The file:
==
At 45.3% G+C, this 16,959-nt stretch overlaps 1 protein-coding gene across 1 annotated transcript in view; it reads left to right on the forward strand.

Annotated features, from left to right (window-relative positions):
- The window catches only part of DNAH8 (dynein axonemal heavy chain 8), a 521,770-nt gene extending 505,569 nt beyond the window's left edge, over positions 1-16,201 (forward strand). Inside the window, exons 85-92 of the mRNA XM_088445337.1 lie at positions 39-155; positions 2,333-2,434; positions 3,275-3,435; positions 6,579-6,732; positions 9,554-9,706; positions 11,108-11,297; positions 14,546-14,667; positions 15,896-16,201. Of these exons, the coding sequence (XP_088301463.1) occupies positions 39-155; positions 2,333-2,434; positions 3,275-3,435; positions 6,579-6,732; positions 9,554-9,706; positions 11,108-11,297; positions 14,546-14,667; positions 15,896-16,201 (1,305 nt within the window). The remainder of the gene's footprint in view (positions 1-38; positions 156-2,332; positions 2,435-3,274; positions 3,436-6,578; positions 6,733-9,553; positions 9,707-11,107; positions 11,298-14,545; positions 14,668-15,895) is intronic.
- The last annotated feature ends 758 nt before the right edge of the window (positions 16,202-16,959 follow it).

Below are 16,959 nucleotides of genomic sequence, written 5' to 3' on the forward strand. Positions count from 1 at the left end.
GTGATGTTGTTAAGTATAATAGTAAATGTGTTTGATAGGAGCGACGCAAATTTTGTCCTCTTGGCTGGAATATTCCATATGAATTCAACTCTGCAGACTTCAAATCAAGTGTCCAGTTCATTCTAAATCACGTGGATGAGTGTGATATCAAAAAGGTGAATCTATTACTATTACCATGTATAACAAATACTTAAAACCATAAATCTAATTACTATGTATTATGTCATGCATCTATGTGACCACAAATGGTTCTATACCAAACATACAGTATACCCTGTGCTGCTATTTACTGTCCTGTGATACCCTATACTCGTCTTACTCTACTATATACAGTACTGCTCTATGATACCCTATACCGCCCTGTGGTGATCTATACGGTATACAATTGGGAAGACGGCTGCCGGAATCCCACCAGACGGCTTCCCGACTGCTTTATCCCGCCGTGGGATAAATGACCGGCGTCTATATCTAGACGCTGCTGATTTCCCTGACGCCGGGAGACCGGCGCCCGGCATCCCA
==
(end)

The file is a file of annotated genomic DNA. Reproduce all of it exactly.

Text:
At 45.3% G+C, this 16,959-nt stretch overlaps 1 protein-coding gene across 1 annotated transcript in view; it reads left to right on the forward strand.

Annotated features, from left to right (window-relative positions):
- The window catches only part of DNAH8 (dynein axonemal heavy chain 8), a 521,770-nt gene extending 505,569 nt beyond the window's left edge, over positions 1-16,201 (forward strand). Inside the window, exons 85-92 of the mRNA XM_088445337.1 lie at positions 39-155; positions 2,333-2,434; positions 3,275-3,435; positions 6,579-6,732; positions 9,554-9,706; positions 11,108-11,297; positions 14,546-14,667; positions 15,896-16,201. Of these exons, the coding sequence (XP_088301463.1) occupies positions 39-155; positions 2,333-2,434; positions 3,275-3,435; positions 6,579-6,732; positions 9,554-9,706; positions 11,108-11,297; positions 14,546-14,667; positions 15,896-16,201 (1,305 nt within the window). The remainder of the gene's footprint in view (positions 1-38; positions 156-2,332; positions 2,435-3,274; positions 3,436-6,578; positions 6,733-9,553; positions 9,707-11,107; positions 11,298-14,545; positions 14,668-15,895) is intronic.
- The last annotated feature ends 758 nt before the right edge of the window (positions 16,202-16,959 follow it).

Below are 16,959 nucleotides of genomic sequence, written 5' to 3' on the forward strand. Positions count from 1 at the left end.
GTGATGTTGTTAAGTATAATAGTAAATGTGTTTGATAGGAGCGACGCAAATTTTGTCCTCTTGGCTGGAATATTCCATATGAATTCAACTCTGCAGACTTCAAATCAAGTGTCCAGTTCATTCTAAATCACGTGGATGAGTGTGATATCAAAAAGGTGAATCTATTACTATTACCATGTATAACAAATACTTAAAACCATAAATCTAATTACTATGTATTATGTCATGCATCTATGTGACCACAAATGGTTCTATACCAAACATACAGTATACCCTGTGCTGCTATTTACTGTCCTGTGATACCCTATACTCGTCTTACTCTACTATATACAGTACTGCTCTATGATACCCTATACCGCCCTGTGGTGATCTATACGGTATACAATTGGGAAGACGGCTGCCGGAATCCCACCAGACGGCTTCCCGACTGCTTTATCCCGCCGTGGGATAAATGACCGGCGTCTATATCTAGACGCTGCTGATTTCCCTGACGCCGGGAGACCGGCGCCCGGCATCCCA